Monday, in what many called a surprise decision, the U.S. Supreme Court agreed to hear a case on the status of Michigan’s Proposal 2. The 2006 ballot proposal that forbade the use of race-based affirmative action in the state. Since then, the proposal has faced a series of legal battles — the latest of which resulted in the U.S. Sixth Circuit Court of Appeals narrowly overturning the ban in November.
Since the circuit court’s 8-7 en banc ruling on Schuette v. Michigan Coalition to Defend Affirmative Action, Michigan Attorney General Bill Schuette, a Republican, petitioned the U.S. Supreme Court to review the case. The eight justices that ruled in favor of overturning the ban were appointed by a Democratic president and the seven minority jurists were all appointed by a Republican president.
The case faces strong headwinds in a court dominated by conservative jurists. More problematic for the liberal bloc, Justice Elena Kagan has recused herself from the Michigan case because of a conflict of interest — as she did for Fisher v. University of Texas, the affirmative action case that was heard by the court in October 2012. During her time as solicitor general, Kagan helped file an amicus curiae brief for Fisher v. Texas.
With only eight justices participating, in the unlikely event of a tie, the Sixth Circuit Court’s ruling would stand but have no precedential value.
The drive to instate the ban was a reaction to the two 2003 landmark decisions issued by the Supreme Court in which the University was a party three years after the cases. The voters of Michigan overwhelmingly approved the measure with 57.9 percent voting in favor of banning affirmative action.
In Gratz v. Bollinger and Grutter v. Bollinger cases — bearing the name of then-University President Lee Bollinger — the Supreme Court ruled that certain forms of affirmative action are permissible. Between 2003 and 2006, the University was allowed to use a “holistic” approach, as outlined in the rulings, achieve a racially diverse campus.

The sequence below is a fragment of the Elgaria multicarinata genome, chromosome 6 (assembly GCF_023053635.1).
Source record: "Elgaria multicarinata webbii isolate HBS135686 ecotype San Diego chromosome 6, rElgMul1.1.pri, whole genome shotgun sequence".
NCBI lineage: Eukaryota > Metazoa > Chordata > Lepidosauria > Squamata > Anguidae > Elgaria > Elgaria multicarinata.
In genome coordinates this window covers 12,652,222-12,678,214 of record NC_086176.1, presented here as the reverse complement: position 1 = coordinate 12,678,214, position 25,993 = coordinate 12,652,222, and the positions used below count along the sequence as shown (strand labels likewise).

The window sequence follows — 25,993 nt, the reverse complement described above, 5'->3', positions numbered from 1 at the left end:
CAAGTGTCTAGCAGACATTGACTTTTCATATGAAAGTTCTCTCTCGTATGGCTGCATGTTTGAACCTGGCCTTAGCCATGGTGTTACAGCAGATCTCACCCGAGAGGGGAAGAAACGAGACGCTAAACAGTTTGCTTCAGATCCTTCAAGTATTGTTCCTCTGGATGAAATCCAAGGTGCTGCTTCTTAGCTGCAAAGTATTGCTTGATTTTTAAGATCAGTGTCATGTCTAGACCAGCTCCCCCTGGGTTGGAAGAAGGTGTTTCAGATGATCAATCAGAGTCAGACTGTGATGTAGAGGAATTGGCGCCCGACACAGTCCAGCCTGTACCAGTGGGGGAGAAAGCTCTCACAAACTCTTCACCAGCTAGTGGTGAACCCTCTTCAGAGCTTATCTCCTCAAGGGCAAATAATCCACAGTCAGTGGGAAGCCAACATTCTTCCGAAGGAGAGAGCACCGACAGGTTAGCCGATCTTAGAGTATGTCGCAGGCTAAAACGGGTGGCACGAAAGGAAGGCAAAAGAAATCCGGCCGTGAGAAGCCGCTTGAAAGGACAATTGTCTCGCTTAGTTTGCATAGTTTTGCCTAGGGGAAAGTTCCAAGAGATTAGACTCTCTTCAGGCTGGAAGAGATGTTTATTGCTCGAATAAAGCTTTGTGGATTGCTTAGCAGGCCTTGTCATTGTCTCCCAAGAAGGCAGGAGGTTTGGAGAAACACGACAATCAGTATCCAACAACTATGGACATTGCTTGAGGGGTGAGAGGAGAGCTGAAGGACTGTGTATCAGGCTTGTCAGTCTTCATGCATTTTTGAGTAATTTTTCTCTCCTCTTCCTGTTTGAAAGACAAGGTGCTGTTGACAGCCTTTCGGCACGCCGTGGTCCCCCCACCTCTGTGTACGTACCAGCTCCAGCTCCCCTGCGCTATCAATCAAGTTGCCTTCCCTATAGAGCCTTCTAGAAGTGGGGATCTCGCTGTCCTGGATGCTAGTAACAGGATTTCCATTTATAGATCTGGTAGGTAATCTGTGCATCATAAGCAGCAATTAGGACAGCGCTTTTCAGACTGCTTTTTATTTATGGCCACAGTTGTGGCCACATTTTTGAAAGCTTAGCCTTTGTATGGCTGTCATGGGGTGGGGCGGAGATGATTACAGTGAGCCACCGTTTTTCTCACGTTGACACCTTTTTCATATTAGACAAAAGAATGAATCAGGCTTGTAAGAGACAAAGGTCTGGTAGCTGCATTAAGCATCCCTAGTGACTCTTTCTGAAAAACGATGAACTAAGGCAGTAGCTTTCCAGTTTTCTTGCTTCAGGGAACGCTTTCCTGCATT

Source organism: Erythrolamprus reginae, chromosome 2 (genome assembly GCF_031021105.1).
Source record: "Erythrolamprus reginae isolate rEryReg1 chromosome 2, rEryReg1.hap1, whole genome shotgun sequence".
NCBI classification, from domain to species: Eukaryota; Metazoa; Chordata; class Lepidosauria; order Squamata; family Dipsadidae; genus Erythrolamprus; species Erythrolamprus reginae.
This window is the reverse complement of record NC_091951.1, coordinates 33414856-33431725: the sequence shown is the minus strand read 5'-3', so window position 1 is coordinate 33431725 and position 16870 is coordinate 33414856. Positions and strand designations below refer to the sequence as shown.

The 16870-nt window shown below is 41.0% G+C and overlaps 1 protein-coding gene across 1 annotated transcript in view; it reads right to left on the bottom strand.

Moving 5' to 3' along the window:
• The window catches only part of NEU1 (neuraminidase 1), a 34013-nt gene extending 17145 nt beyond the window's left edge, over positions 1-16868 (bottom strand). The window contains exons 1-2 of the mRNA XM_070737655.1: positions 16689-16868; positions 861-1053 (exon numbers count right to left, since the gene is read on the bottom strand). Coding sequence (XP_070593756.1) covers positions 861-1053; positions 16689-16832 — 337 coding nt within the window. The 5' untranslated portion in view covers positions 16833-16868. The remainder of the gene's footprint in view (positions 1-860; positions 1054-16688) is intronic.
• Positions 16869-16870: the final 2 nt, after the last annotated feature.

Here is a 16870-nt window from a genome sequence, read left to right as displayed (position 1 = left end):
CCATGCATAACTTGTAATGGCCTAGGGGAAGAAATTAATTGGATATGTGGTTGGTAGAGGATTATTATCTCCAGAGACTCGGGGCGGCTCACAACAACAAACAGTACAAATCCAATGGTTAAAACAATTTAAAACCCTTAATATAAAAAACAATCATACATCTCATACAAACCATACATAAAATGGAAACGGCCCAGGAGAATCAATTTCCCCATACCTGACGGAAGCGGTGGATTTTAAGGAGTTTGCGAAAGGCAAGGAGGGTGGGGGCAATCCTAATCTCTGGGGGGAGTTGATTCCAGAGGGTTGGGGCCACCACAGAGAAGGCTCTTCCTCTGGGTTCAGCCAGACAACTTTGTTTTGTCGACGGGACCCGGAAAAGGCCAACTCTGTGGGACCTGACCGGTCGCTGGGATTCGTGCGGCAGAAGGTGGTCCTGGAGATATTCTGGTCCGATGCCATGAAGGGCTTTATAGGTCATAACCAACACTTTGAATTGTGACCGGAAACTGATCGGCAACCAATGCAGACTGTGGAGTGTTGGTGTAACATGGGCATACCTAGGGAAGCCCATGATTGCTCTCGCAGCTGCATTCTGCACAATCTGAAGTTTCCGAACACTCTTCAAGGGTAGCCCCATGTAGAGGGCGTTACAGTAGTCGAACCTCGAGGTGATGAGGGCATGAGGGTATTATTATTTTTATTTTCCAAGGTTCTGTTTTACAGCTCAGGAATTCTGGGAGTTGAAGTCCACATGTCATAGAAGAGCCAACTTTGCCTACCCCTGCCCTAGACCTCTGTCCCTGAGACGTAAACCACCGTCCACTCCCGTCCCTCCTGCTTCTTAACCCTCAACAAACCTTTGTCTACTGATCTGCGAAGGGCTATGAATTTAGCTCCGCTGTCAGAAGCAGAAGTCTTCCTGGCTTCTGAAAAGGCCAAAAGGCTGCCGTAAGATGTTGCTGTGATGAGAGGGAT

In an unusual step, the Supreme Court agreed to take the case before it issued a ruling on a pending case against the University of Texas. The case could have sweeping implications for affirmative action policies across the nation and render much of the two University cases moot.
Fisher v. University of Texas, which was filed in 2008, brings one interpretation of the 2003 rulings under scrutiny. According to University of Texas policy, every Texan student in the top 10 percent of their class is automatically admitted to the university. Abigail Fisher, a white student from a competitive high school, says she was forced to compete in a much harder application pool after she failed to be in the top 10 percent of her class. She sued the University, claiming that the policy, meant to achieve racial diversity, was discrimination and illegal under the 2003 rulings.
She did not receive admission to the University of Texas and has since graduated from Louisiana State University.
According to a Reuters article, the Court could release a decision on Fisher v. Texas as soon as this week. Alternatively, taking the Michigan case could be a signal that the court is deeply divided over Fisher v. Texas and has not yet reached a decision.
As a result of the affirmative action ban, the number of black students has declined precipitously, from around 10 percent in 2006 to under 5 percent in 2013. The University has attempted to compensate for the decline through outreach efforts to social minorities, but cannot offer specific advantage in the admissions process.
Law School Prof. Mark Rosenbaum is arguing against Schuette’s efforts to reinstate the ban, and hopes affirmative action will play a role in the University’s future admissions decisions.
“Proposal 2 turns the 14th amendment upside down,” Rosenbaum said. “It says your access to government depends on your view of racial diversity … if you support racial diversity, it’s going to be very hard to talk to your government.”
He gave the example of approaching the University’s Board of Regents as opposed to lobbying the government to include race under the umbrella of diversity.
“If I want to say alumni should get preferential treatment, I can go straight to the regents and make that case. But if I want to make the case that diversity should include race the same way it includes other factors of diversity, I have to get a constitutional amendment,” Rosenbaum said.
Mary Bridget Lee, communications director for the University’s chapter of College Democrats, echoed Rosenbaum, saying she believes that the more diversity on a college campus, the better.
Lee said the College Democrats support affirmative action and hope the Supreme Court takes this opportunity “to really change the dialogue on affirmative action in this country,” while reviewing the case.
Conversely, Rachel Jankowski, chair of the University’s chapter of College Republicans, agrees with Schuette. She and the members of College Republicans identify as anti-affirmative action.
“Admissions into college should be based upon merit. Everyone should have equal opportunity when granted admission into college,” Jankowski said.